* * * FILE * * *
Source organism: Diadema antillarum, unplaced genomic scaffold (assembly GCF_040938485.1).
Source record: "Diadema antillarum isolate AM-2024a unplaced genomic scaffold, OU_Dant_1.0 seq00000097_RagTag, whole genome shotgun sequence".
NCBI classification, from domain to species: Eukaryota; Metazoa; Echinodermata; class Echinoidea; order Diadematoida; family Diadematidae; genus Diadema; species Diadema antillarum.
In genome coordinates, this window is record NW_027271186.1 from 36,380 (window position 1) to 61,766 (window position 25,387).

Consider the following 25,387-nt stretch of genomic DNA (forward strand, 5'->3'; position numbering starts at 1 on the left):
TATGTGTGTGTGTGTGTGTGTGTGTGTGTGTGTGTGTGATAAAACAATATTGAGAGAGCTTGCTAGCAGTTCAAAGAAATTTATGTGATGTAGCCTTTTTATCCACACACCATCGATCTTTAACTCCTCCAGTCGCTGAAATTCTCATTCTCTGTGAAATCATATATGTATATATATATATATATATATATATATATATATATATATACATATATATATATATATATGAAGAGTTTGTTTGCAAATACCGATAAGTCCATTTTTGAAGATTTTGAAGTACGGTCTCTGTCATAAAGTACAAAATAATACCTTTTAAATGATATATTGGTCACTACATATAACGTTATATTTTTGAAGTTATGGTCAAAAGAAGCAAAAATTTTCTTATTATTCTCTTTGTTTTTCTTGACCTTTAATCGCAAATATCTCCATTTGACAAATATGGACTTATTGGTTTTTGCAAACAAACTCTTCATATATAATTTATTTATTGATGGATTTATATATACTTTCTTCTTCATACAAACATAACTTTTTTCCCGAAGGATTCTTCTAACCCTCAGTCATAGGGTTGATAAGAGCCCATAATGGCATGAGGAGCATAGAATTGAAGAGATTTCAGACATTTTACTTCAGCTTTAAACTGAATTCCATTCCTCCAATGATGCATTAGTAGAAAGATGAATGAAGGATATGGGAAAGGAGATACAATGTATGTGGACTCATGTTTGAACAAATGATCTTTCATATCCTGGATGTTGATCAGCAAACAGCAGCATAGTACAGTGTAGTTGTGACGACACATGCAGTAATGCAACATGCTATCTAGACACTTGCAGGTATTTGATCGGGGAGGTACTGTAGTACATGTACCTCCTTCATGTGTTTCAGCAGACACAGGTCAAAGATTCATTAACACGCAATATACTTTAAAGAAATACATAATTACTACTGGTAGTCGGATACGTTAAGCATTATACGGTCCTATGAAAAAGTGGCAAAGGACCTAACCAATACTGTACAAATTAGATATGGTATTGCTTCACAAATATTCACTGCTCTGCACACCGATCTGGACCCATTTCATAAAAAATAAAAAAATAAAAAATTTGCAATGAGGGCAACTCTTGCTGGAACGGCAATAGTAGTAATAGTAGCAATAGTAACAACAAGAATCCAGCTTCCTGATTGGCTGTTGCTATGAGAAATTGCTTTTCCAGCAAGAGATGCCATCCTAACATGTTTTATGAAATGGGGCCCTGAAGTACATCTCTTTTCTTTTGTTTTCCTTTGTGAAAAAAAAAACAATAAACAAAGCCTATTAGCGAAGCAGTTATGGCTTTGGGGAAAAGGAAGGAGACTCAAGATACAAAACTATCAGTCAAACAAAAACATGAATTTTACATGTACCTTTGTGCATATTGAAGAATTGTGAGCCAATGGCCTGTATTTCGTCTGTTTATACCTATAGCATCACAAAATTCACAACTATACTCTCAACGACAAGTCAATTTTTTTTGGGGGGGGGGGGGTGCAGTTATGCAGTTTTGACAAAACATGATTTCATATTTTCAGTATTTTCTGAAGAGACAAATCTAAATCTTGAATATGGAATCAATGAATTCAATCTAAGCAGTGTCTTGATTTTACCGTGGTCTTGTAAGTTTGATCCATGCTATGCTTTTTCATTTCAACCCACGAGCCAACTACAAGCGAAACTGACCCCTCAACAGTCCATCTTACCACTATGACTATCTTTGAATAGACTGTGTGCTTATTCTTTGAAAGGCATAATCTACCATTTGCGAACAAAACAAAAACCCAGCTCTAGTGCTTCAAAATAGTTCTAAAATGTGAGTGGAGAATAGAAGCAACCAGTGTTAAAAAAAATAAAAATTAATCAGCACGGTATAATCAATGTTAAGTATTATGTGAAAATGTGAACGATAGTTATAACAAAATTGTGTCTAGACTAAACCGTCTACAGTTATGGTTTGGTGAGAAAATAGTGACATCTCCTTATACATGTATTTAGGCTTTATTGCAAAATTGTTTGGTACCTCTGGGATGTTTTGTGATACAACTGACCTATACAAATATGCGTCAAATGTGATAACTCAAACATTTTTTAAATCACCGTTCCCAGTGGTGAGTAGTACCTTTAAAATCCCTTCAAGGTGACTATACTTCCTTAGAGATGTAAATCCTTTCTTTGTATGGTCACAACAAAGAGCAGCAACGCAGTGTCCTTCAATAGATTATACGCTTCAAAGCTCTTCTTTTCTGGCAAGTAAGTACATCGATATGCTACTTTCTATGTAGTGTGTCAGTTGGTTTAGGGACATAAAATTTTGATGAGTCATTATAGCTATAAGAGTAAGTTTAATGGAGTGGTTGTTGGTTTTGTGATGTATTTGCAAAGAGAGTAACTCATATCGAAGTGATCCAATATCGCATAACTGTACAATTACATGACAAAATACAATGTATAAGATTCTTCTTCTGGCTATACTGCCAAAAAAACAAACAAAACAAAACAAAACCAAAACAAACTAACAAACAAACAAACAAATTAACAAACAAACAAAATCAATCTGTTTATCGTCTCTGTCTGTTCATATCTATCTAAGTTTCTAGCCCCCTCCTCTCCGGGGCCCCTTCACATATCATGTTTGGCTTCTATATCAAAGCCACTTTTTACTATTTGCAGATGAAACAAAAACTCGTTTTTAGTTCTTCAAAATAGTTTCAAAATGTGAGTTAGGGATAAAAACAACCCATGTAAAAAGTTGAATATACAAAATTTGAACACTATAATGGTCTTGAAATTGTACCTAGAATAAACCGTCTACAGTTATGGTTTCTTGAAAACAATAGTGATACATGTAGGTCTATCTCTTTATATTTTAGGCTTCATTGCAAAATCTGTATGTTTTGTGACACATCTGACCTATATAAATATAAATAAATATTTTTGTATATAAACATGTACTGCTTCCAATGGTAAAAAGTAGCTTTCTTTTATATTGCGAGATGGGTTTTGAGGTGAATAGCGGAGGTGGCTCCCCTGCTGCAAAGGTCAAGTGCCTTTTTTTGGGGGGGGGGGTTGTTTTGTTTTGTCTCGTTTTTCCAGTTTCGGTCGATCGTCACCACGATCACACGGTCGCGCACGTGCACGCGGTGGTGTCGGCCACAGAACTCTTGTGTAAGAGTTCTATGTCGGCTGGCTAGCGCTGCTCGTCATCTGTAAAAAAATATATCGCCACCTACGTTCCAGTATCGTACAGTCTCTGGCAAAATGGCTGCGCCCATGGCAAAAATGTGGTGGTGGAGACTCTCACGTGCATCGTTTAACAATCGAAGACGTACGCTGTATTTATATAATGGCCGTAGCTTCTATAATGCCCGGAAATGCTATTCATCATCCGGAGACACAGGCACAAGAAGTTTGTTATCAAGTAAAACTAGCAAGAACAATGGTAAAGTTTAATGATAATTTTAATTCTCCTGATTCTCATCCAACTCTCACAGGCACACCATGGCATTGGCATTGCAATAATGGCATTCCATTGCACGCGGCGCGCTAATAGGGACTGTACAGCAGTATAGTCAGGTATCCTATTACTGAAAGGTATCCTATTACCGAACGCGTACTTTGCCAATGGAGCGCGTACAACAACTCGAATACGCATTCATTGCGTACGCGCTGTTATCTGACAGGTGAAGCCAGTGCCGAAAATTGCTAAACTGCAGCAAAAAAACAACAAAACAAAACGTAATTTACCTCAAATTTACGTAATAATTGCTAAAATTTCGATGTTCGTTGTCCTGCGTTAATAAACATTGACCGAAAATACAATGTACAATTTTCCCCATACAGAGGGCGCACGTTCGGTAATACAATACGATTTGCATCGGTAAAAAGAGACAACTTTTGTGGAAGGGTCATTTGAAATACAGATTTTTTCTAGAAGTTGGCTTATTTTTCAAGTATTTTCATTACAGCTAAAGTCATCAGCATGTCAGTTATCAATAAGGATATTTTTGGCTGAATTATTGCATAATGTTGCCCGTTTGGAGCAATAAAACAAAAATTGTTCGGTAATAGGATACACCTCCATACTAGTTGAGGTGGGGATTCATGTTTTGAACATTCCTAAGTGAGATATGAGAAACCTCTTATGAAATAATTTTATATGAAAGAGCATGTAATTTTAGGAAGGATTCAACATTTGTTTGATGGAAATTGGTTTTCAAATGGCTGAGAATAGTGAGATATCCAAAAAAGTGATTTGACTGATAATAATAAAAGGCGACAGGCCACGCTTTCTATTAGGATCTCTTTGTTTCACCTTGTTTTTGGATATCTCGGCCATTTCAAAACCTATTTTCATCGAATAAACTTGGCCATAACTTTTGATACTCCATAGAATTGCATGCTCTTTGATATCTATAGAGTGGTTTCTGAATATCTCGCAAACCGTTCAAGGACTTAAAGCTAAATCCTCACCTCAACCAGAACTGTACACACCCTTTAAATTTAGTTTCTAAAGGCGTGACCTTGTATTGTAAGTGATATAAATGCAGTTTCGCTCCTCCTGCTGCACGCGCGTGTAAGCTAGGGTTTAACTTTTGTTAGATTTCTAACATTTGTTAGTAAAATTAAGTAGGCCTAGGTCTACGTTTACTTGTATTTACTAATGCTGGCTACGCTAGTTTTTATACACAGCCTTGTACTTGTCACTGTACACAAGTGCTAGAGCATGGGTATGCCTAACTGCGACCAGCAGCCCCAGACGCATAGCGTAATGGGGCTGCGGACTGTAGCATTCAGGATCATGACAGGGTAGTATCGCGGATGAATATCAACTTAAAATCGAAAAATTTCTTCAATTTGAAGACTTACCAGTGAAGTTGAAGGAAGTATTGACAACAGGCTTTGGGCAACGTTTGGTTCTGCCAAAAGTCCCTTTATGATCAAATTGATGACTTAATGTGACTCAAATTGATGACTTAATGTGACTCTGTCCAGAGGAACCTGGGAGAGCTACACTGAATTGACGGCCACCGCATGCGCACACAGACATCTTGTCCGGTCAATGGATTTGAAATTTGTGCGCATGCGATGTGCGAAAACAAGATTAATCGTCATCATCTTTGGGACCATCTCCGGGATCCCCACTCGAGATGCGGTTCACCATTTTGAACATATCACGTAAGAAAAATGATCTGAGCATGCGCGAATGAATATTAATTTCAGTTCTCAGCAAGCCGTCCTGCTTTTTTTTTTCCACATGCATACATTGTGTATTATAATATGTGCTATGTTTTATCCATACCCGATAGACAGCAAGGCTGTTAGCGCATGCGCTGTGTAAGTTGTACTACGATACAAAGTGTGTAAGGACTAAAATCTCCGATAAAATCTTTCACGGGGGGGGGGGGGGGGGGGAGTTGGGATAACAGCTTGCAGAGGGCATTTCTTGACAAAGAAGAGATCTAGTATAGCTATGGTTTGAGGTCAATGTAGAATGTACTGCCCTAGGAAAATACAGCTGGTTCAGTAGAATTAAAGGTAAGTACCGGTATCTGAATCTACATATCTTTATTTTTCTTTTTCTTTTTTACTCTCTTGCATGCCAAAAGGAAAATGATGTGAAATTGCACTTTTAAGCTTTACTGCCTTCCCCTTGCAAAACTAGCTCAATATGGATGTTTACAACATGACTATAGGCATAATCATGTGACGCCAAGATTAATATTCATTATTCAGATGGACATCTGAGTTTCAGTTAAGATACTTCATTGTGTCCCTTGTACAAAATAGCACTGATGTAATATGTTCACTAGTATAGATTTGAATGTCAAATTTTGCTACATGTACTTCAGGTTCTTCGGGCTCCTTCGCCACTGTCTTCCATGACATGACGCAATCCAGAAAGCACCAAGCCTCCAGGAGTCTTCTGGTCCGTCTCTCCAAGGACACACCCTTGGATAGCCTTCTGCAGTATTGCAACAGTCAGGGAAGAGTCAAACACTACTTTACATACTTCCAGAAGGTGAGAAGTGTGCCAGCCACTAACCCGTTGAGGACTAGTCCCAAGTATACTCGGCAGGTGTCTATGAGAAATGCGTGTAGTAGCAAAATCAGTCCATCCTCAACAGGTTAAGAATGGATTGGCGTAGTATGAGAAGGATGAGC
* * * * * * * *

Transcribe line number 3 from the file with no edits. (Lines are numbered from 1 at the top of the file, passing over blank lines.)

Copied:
NCBI classification, from domain to species: Eukaryota; Metazoa; Echinodermata; class Echinoidea; order Diadematoida; family Diadematidae; genus Diadema; species Diadema antillarum.